Josie from New York, NY: Have any of the people that you encountered on your hike read A WALK IN THE WOODS? Did they show up at any of your book signings? Has Mary Ellen read A WALK IN THE WOODS?

Bill Bryson: Certainly at least two people I know have read the book. One was Katz, who thought it was all bullshit, but very funny. And the other was was an Irish fellow we hiked with for a couple of days in the Deep South and who wrote to me after the book came out there. As far as I know, Mary Ellen has not read the book. She didn't strike me as a great reader.


Kiernan from Richmond, Va: I've heard that on the weekends, the AT can be like a sidewalk full of people, with everything from weekend warriors to families out for a picnic. Is this true? Was it crowded on your trip? How often did you see people?

Bill Bryson: It is certainly true that some of the more popular parts of the AT can get pretty crowded at certain times. I'm thinking especially of the two national parks, Mt. Greylock in Massachusetts and Mt. Washington in New Hampshire. But most of the trail is relatively quiet even at peak time. I suppose, on average, we saw two or three other hikers an hour -- hardly an overwhelming number.


Kent from Cheyenne, WY: What did you learn about bears on your trip?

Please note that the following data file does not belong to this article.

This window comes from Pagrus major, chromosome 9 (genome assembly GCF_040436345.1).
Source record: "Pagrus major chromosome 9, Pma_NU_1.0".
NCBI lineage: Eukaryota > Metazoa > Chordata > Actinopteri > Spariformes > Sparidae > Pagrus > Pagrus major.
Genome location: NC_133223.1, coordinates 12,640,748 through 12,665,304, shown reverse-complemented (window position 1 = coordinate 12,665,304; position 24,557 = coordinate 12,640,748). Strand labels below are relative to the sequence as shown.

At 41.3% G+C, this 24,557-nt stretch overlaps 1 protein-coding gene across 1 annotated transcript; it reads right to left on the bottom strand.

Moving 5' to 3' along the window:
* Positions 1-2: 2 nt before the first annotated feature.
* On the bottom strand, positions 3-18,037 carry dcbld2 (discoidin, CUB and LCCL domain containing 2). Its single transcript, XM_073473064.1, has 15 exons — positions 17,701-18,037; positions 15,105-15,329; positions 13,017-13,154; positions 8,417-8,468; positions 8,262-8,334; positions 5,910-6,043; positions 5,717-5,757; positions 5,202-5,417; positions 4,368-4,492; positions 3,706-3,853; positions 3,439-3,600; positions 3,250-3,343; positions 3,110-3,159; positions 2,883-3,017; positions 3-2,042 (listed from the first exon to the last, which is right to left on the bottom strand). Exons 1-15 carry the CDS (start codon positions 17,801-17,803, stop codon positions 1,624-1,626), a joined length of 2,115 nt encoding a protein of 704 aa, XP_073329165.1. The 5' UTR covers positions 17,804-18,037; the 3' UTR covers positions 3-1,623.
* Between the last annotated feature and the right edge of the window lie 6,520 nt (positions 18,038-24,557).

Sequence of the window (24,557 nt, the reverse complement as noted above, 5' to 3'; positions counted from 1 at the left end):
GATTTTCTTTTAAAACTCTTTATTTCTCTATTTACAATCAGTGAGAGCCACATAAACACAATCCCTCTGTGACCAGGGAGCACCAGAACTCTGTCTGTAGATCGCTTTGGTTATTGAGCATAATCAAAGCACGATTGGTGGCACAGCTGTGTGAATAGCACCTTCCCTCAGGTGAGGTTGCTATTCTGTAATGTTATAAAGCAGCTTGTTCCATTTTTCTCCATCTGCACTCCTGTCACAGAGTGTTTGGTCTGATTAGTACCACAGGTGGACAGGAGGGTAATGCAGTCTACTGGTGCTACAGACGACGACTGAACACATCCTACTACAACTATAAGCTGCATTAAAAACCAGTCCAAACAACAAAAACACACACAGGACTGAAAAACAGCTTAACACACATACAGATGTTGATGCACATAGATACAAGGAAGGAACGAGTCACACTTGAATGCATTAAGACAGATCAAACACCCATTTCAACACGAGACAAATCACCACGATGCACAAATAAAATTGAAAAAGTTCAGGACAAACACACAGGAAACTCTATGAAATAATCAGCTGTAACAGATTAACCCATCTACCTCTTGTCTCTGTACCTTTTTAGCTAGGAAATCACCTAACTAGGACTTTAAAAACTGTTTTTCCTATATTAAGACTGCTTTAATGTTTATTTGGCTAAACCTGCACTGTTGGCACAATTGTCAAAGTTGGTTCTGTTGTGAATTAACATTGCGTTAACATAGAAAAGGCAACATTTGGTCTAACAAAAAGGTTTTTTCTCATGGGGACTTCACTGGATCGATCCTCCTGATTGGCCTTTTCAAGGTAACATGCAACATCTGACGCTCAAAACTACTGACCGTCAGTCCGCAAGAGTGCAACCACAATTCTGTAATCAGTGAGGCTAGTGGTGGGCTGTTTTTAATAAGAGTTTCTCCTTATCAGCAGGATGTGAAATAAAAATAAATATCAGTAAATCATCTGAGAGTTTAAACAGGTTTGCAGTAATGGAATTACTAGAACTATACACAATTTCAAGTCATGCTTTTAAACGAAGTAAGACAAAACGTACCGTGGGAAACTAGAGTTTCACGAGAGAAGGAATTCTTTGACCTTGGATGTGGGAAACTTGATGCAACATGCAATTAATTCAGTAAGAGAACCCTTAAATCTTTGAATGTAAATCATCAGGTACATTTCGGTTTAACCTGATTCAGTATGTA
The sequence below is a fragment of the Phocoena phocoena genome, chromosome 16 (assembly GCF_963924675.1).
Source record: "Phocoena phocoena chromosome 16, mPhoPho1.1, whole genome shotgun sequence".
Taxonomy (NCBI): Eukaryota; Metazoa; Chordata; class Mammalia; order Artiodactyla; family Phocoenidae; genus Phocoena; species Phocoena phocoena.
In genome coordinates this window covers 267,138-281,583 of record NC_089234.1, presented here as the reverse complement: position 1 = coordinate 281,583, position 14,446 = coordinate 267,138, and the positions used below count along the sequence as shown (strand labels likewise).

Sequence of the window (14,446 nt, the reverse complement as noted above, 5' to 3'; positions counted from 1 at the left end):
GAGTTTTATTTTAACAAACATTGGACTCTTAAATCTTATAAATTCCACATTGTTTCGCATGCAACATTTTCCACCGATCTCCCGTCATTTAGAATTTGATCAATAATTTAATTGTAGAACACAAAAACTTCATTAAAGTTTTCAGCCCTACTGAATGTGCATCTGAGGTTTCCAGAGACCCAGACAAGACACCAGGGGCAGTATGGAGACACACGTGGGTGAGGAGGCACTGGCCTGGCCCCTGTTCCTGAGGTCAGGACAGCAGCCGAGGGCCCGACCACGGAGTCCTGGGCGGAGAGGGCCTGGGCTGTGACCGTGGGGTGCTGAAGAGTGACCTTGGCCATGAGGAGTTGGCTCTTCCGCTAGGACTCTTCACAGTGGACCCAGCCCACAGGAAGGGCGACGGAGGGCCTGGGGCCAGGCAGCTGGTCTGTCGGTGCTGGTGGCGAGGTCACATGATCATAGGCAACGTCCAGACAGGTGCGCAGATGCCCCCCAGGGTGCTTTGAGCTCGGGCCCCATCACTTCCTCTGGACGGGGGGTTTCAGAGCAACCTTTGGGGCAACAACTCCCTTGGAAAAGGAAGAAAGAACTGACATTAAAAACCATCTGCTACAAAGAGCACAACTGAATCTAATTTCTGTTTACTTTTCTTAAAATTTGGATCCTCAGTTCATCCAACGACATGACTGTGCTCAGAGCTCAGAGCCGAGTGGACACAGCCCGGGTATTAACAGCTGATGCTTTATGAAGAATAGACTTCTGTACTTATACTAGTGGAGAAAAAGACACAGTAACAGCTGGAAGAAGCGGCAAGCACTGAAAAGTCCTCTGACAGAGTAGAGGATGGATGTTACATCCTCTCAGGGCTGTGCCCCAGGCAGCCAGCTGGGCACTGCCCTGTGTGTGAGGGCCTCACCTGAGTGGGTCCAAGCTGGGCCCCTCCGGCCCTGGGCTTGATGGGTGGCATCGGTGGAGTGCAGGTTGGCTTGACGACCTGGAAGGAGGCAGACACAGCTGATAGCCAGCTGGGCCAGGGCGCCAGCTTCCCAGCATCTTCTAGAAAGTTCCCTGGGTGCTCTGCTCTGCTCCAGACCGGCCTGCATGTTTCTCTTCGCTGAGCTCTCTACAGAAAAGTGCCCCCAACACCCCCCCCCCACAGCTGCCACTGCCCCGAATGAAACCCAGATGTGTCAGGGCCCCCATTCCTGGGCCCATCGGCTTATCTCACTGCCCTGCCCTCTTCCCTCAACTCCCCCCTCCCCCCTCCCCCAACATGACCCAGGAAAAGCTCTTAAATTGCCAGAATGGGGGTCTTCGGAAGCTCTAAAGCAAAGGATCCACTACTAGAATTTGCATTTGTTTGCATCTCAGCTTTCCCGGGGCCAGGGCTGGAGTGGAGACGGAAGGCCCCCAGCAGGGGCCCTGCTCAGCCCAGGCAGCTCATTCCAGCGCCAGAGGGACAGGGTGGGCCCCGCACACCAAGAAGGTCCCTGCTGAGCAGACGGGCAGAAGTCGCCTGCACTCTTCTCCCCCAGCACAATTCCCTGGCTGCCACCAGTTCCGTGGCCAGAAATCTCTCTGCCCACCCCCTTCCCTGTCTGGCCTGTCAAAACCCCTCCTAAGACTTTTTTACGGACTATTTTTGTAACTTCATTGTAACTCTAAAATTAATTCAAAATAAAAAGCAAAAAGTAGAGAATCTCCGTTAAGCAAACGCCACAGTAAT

Bill Bryson: I learned, I am greatly relieved to tell you, that bears are not really a threat on the Appalachian Trail. There are actually very few recorded instances of black bear attacks on the AT.


Frederique Albom from Washington, D.C.: Hello, Mr. Bryson. What did you miss the most about the United States when you were living in Great Britain? Was there anything that you did not miss at all? Also, I was wondering how long you plan on staying in this country. Thank you for taking my question.

Bill Bryson: Baseball! I really missed that. I also missed the more emphatic weather of North America. I really like very cold winters and very hot summers. I didn't miss American commercials. As for how long we will stay here, we're not sure, but very possibly forever. My wife and kids love it here very much. Personally, I would like to be in a position to divide our time between the two, as I like them both very much.


Elliott from Athens, GA: If you have gleaned one key piece of wisdom from your travels to give as advice to future maniacs who would like to hike the AT, what is it?

Bill Bryson: Don't feel that you have to do every inch of it. There's this horrible idea that the AT is an all-or-nothing proposition -- that you either do it all, or you don't do any of it. My philosophy would be to do just as much of it as you enjoy.